Friday 10 November 2017

Nirvanna the Band the Show the Recaps - S02E02, The Buddy

Note: My attempts in last week's recap to capture the essence of Nirvanna the Band the Show for those not currently watching will not be replicated in this, or future recaps. I will assume you are caught up to date on the show, as describing the show for the uninitiated is taking more effort than I care to expend.

My hypothesis was wrong. After last week’s episode, I speculated that NTBTS might shift focus away from Matt and Jay’s incessant desire to get a show at the Rivoli toward more of their pop culture-infused antics. Instead, The Buddy turned out to be one of the more Rivoli-focussed episodes of the series so far. They even got inside the Rivoli!

The episode opens with Matt watching Mrs. Doubtfire, taking inspiration from the film and making notes on a white board. When he puts all of the pieces together, he excitedly tells Jay about a new scheme. However, Jay is not interested in the new plan, preferring instead to attend a party on his own. The ensuing awkwardness reveals the cracks in their friendship. Matt's unrelenting desire to get a show at the Rivoli is at odds with Jay's interest in toning things down a bit and perhaps taking a different approach to their musical careers. This tension harkens back to The Buffet, from Season One, where Matt went to extreme lengths to dupe Jay into staying in the band. That scheme may have kept Jay's reservations at bay for a short while but he is once again questioning his commitment to Nirvanna the Band and getting a show at the Rivoli.

While movie references have always been peppered throughout the show, they have never before directly influenced the plot to the extent shown in this installment. From the physical comedy like going to the party in disguise and befriending Jay as “Tony” and the choking-on-shrimp restaurant set piece, to the stylistic choices such as the opening title sequence and score, this episode is all Doubtfire. In lesser hands, this could feel like a cheap attempt at cashing in on 90s nostalgia. Instead, I am consistently amazed at Matt and Jay’s ability to incorporate these dated movie plots into their own stories and pull them off while exploiting the interaction of unwitting bystanders.

The first season gave the impression Matt and Jay were more or less asexual. Both of these new episodes, however, have exposed their insecurities when it comes to bedroom activity. When Jay wolfs out, he is concerned no one will want to fuck him. Matt remarks, "Where are all the girls?" when Jay says he wants to get out and meet women at the party. Without passing judgment on sex work as a profession, Matt’s (read: Tony’s) desire to hire escorts is clearly driven by a juvenile impulse that does not appear fully developed. And Jay, upon realizing that Matt may ruin Tony’s plan, confesses that Tony said that Matt “can’t fuck.” The developing tension of Jay losing interest in Nirvanna the Band has my attention but I am also interested to see how Matt and Jay’s infantile sexual expression progresses over the season.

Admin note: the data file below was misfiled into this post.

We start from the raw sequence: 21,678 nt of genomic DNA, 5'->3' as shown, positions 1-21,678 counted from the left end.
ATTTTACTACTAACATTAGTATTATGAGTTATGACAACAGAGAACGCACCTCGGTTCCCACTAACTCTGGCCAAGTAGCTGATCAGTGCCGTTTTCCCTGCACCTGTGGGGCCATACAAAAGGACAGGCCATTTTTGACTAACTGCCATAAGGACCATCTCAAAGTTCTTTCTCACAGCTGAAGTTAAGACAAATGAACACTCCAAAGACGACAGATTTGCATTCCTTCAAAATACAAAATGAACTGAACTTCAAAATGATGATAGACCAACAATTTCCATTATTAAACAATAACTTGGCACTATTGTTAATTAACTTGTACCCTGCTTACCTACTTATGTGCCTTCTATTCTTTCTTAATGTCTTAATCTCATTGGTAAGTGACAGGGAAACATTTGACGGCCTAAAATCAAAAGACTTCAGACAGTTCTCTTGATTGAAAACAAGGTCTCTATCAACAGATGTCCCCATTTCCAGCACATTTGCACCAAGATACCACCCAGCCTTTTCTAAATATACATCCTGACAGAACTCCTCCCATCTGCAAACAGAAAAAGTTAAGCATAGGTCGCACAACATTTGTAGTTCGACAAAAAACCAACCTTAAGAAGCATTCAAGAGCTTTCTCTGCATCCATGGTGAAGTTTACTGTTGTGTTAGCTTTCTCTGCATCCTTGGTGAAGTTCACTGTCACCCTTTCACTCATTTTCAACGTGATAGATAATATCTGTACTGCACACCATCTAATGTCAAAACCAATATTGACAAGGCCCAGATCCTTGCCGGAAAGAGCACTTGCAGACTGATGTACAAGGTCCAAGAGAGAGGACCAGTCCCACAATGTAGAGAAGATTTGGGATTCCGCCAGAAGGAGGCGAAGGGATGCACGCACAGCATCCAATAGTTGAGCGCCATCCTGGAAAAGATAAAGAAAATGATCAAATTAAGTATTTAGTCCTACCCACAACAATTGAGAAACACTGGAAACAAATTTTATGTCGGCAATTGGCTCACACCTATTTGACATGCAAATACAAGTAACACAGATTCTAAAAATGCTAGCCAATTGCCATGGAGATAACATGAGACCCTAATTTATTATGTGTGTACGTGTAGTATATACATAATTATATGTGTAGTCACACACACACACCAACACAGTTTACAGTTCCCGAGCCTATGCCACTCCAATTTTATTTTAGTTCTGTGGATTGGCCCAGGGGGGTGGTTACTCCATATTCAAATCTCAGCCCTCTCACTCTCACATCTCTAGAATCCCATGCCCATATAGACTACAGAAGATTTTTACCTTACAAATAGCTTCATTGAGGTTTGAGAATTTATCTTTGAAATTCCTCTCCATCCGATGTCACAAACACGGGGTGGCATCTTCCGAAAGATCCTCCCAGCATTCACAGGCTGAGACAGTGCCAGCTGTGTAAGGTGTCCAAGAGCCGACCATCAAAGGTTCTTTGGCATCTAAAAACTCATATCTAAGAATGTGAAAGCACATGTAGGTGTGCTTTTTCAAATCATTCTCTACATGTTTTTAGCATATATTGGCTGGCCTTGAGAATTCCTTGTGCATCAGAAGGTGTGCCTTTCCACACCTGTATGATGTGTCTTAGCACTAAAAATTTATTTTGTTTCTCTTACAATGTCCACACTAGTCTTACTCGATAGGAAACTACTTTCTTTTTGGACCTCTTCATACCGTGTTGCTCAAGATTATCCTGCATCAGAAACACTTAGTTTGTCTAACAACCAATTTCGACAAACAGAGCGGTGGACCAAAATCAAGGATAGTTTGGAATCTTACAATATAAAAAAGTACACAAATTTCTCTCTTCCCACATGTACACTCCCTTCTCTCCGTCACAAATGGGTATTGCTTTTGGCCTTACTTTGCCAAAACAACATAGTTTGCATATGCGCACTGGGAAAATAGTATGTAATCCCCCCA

This episode also brought one of my favourite elements of the show back into focus, namely where the line is between fiction and reality. The following series of questions and answers are my attempt to try and find this line:

Did Matt and Jay crash a music industry party?

It appears all the partygoers were unaware of their being filmed since the two escorts in the flashbacks at the end of the episode are the only two credited actors in the episode. Whether or not Matt and Jay actually snuck in to the party is uncertain. My guess is they did not, given that Jay McCarrol is himself a musician in Toronto and feasibly could have gotten an invite to the party.

Did Matt sneak in to the kitchen at the Rivoli and dump cayenne pepper on Jay's pad thai?

Given the owners of the Rivoli are thanked at the end of the episode, my guess is the production got the owner's consent to film at the restaurant, and for Matt go in to the kitchen.

Did Matt secure the services of actual sex workers?

Yes and no. As mentioned above, both escorts were credited at the end of the episode. As such, they would have been prepped to appear and not unwittingly filmed. That said, at least one of the two women, Andrea Werhun, is a professional escort, as verified by this interview with Vice.

A few favourite jokes/moments/thoughts that did not fit into the paragraphs above:
  • Matt threatening Jay with a knife when he would not go along with his Rivoli plan
  • Jay erasing Matt’s plan on the whiteboard, only to stumble through remembering the exact same plan 
  • Jay thinking Tony is Steve Coogan 
  • Tony’s massive brick of a cell phone 
  • The reimagined flashbacks throughout the show are fantastic. In this case, Jay reflecting back on leaving Matt home alone and Matt’s dejected delivery of “Great” gave me a good chuckle 
  • Where does Matt get $700 to pay for the escorts plus whatever it cost to rent the limo? It is not established at any point that they have jobs, though I doubt the show will ever attempt the level of realism required to make this something viewers should care about. 
  • The opening title card says Chapter 11. Last season had 8 episodes, and The Book last week did not have a title card with a chapter number. This means they either skipped over at least one, but maybe two, episode numbers unintentionally, or there will be a flashback episode, or two, at some point this season.

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